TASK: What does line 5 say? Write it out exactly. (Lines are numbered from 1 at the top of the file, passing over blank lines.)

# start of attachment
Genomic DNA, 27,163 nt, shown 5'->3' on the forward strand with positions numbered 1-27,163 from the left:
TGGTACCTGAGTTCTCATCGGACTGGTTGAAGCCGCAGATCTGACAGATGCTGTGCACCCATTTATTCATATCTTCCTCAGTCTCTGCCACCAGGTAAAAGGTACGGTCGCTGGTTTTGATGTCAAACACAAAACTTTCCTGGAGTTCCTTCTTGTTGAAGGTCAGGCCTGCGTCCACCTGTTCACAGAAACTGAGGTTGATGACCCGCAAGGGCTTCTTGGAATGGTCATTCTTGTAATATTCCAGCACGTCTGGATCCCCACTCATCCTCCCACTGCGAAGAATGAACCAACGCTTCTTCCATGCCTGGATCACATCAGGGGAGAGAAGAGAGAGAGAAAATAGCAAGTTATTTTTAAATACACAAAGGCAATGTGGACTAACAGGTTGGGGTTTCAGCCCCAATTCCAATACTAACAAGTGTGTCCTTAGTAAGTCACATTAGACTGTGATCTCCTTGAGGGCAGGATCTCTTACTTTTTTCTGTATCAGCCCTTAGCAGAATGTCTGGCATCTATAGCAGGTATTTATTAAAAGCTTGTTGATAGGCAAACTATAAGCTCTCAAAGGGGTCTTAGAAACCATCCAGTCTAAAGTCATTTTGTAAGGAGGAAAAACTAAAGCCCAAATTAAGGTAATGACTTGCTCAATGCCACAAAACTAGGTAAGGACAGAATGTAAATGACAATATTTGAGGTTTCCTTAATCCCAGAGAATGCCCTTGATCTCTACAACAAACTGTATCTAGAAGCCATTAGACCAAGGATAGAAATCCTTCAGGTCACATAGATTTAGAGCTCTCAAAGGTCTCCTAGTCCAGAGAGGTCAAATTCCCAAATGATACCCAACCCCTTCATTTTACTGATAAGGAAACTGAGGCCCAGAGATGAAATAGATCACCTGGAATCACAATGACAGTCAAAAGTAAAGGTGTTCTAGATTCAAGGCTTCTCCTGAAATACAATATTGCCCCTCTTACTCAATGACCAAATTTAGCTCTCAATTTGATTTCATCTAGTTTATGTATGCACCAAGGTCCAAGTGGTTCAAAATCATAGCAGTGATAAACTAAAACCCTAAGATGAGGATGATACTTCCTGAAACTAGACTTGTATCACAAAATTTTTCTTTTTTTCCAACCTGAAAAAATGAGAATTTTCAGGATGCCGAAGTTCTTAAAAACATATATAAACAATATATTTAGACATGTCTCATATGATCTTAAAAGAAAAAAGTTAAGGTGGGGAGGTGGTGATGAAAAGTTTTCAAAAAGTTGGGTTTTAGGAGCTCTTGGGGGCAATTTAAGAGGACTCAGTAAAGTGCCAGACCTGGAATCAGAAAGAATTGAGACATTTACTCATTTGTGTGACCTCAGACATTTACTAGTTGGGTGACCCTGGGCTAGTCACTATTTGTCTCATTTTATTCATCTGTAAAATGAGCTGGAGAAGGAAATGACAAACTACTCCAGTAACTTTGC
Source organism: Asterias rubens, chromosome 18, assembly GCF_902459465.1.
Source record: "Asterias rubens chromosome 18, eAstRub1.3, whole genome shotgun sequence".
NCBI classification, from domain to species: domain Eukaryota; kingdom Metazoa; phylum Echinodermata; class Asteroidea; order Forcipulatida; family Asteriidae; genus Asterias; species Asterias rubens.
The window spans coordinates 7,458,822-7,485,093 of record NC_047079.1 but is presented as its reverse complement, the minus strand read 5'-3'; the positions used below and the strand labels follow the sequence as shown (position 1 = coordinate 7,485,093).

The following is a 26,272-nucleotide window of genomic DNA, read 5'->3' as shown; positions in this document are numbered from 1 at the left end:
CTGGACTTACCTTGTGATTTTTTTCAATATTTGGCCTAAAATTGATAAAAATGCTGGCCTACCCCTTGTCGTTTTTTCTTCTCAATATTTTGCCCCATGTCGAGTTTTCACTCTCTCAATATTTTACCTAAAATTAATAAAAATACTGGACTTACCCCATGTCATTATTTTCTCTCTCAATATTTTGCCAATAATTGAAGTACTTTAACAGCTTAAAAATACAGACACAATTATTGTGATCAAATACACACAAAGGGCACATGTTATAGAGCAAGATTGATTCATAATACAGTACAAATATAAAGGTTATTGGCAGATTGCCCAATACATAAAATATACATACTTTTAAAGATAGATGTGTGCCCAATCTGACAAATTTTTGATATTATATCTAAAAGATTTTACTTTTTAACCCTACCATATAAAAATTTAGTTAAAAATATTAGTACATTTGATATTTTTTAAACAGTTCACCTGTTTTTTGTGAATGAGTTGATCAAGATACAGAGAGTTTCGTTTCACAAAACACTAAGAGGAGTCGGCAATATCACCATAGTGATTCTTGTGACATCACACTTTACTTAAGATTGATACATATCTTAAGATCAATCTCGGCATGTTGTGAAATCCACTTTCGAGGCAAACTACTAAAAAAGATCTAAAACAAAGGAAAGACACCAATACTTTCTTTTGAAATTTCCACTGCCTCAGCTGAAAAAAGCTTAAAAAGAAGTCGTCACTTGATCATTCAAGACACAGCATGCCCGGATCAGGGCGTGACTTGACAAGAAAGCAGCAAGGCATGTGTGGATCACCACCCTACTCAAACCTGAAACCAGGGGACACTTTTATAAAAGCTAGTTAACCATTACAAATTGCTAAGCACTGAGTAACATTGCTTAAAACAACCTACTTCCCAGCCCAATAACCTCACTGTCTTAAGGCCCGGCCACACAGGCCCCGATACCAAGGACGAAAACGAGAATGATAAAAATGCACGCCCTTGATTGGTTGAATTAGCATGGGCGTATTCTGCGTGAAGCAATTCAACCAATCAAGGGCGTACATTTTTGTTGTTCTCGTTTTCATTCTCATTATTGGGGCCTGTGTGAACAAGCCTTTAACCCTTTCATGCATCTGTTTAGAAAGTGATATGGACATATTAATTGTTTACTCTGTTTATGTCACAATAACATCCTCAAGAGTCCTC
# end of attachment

NCBI classification, from domain to species: domain Eukaryota; kingdom Metazoa; phylum Echinodermata; class Asteroidea; order Forcipulatida; family Asteriidae; genus Asterias; species Asterias rubens.